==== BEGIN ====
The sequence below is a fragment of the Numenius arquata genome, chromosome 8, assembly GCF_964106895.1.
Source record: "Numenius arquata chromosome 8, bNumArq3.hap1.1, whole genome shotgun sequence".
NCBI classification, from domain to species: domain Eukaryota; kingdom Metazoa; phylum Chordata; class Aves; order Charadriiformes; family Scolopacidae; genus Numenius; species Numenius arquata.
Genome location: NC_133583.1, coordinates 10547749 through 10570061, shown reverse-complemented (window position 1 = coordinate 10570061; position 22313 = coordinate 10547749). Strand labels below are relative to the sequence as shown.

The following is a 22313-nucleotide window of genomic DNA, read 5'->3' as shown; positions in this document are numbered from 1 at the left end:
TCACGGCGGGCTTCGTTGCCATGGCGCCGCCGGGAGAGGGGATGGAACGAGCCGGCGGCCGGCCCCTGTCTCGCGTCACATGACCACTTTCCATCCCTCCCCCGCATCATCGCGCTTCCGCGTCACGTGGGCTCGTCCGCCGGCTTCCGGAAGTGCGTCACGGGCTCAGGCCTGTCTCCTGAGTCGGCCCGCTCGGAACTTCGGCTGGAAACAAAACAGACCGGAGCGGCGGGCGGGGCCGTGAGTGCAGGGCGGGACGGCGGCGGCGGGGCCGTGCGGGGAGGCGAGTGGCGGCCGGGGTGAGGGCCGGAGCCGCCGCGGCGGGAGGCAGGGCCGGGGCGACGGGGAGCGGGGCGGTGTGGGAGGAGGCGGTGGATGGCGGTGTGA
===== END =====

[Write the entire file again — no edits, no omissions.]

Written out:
The sequence below is a fragment of the Numenius arquata genome, chromosome 8, assembly GCF_964106895.1.
Source record: "Numenius arquata chromosome 8, bNumArq3.hap1.1, whole genome shotgun sequence".
NCBI classification, from domain to species: domain Eukaryota; kingdom Metazoa; phylum Chordata; class Aves; order Charadriiformes; family Scolopacidae; genus Numenius; species Numenius arquata.
Genome location: NC_133583.1, coordinates 10547749 through 10570061, shown reverse-complemented (window position 1 = coordinate 10570061; position 22313 = coordinate 10547749). Strand labels below are relative to the sequence as shown.

The following is a 22313-nucleotide window of genomic DNA, read 5'->3' as shown; positions in this document are numbered from 1 at the left end:
TCACGGCGGGCTTCGTTGCCATGGCGCCGCCGGGAGAGGGGATGGAACGAGCCGGCGGCCGGCCCCTGTCTCGCGTCACATGACCACTTTCCATCCCTCCCCCGCATCATCGCGCTTCCGCGTCACGTGGGCTCGTCCGCCGGCTTCCGGAAGTGCGTCACGGGCTCAGGCCTGTCTCCTGAGTCGGCCCGCTCGGAACTTCGGCTGGAAACAAAACAGACCGGAGCGGCGGGCGGGGCCGTGAGTGCAGGGCGGGACGGCGGCGGCGGGGCCGTGCGGGGAGGCGAGTGGCGGCCGGGGTGAGGGCCGGAGCCGCCGCGGCGGGAGGCAGGGCCGGGGCGACGGGGAGCGGGGCGGTGTGGGAGGAGGCGGTGGATGGCGGTGTGA